Prospector to Give Talk on Gold Fever
The discovery of gold in Placerita Canyon in Newhall--six years before the much-publicized discovery to the north at Sutter’s Mill--and the ensuing gold fever will be discussed Monday by prospector Donald A. Woelke at the Valley College Historical Museum Assn. meeting.
Dressed in the traditional prospector garb of overalls, boots and goggles, Woelke will recount the tale of Francisco Lopez. While napping under a Placerita Canyon oak tree in 1842, Lopez reportedly dreamed that he was floating in a pool of liquid gold. When he awoke and dug into the ground, he found the genuine article. The lode yielded more than 1,000 pounds of gold before running dry in 1847.
For Woelke, 72, the gold bug is also personal. The child of homesteaders who settled in Brawley in the eastern portion of Imperial County, he recalls prospecting--gold pan and pick in hand--with his twin brother in the areas north and east of home.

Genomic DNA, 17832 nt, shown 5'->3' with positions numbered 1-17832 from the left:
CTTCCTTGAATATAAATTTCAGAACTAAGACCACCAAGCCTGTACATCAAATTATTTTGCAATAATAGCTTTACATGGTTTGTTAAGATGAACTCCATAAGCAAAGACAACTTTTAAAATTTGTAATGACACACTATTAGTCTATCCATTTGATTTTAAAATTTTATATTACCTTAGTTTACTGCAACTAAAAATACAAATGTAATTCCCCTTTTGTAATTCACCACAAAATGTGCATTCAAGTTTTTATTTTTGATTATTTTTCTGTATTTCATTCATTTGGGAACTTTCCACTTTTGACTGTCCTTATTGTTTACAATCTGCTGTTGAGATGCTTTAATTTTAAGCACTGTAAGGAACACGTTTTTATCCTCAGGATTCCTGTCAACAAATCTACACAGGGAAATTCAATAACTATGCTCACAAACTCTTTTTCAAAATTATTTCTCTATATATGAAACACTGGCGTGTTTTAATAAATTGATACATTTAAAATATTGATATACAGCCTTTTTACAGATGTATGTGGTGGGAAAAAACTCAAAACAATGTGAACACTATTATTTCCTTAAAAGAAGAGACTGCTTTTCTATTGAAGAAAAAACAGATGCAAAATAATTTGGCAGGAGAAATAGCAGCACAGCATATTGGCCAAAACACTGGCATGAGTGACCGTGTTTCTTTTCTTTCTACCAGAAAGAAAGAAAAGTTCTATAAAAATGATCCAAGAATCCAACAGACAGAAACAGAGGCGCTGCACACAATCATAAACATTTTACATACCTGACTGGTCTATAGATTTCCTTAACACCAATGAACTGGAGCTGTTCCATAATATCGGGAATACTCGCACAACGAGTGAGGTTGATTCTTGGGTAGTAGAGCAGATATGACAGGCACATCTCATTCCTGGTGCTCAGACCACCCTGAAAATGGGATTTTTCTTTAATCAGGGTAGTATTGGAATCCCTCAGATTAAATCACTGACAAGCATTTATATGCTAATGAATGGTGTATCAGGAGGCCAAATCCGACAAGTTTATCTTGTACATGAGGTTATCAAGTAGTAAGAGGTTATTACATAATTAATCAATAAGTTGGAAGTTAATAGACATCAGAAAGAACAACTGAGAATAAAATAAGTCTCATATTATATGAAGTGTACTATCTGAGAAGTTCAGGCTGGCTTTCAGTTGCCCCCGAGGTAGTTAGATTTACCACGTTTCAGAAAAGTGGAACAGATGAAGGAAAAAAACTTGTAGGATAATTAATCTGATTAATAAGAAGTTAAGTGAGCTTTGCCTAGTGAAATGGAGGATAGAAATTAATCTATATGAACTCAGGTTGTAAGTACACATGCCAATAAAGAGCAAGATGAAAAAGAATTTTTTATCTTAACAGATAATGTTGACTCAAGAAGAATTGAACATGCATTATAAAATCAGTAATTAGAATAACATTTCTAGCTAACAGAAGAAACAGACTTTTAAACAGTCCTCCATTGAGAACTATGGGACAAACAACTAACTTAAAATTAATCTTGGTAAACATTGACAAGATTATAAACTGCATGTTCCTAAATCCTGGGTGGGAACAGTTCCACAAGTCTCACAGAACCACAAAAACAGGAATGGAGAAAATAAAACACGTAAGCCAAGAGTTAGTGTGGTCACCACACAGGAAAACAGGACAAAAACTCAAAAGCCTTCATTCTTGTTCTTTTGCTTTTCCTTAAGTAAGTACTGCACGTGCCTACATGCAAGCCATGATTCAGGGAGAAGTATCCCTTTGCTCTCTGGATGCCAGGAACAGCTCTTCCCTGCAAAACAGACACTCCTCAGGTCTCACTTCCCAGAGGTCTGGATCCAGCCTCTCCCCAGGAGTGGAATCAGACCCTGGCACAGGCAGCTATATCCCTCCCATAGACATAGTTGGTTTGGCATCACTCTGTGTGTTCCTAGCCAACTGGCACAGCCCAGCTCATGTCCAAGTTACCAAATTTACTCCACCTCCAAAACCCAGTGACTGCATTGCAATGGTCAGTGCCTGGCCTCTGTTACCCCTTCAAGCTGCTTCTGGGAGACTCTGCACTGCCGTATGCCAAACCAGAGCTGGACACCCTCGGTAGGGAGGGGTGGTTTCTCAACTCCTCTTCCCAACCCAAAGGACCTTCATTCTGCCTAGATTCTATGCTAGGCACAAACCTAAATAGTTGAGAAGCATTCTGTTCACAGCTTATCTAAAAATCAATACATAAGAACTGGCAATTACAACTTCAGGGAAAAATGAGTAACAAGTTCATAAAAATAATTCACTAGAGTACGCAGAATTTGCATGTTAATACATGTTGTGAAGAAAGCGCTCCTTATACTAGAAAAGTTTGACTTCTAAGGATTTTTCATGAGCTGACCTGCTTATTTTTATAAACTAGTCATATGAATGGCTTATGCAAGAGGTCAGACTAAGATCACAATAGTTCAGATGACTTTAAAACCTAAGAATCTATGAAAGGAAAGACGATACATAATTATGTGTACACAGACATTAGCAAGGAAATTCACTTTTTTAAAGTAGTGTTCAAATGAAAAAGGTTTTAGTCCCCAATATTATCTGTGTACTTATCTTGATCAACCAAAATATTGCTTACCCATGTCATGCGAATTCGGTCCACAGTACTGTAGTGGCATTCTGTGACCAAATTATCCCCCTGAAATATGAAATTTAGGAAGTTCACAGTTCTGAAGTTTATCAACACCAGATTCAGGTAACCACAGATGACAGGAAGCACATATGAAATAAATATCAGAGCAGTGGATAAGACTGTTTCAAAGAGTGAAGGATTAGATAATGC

But they never ventured far enough, Woelke recounted, as one of the largest modern California mines, the Mesquite Mine, is about six miles north of where they prospected.
Woelke’s talk “is going to be a very good time,” predicted Austin Conover, who runs the Valley College Historical Museum.
“He believes that there’s a lot of gold still left in these hills around here.”
The talk, which is free to the public, will begin at 3 p.m. in the Valley College cafeteria conference room, 5800 Fulton Ave. in Van Nuys.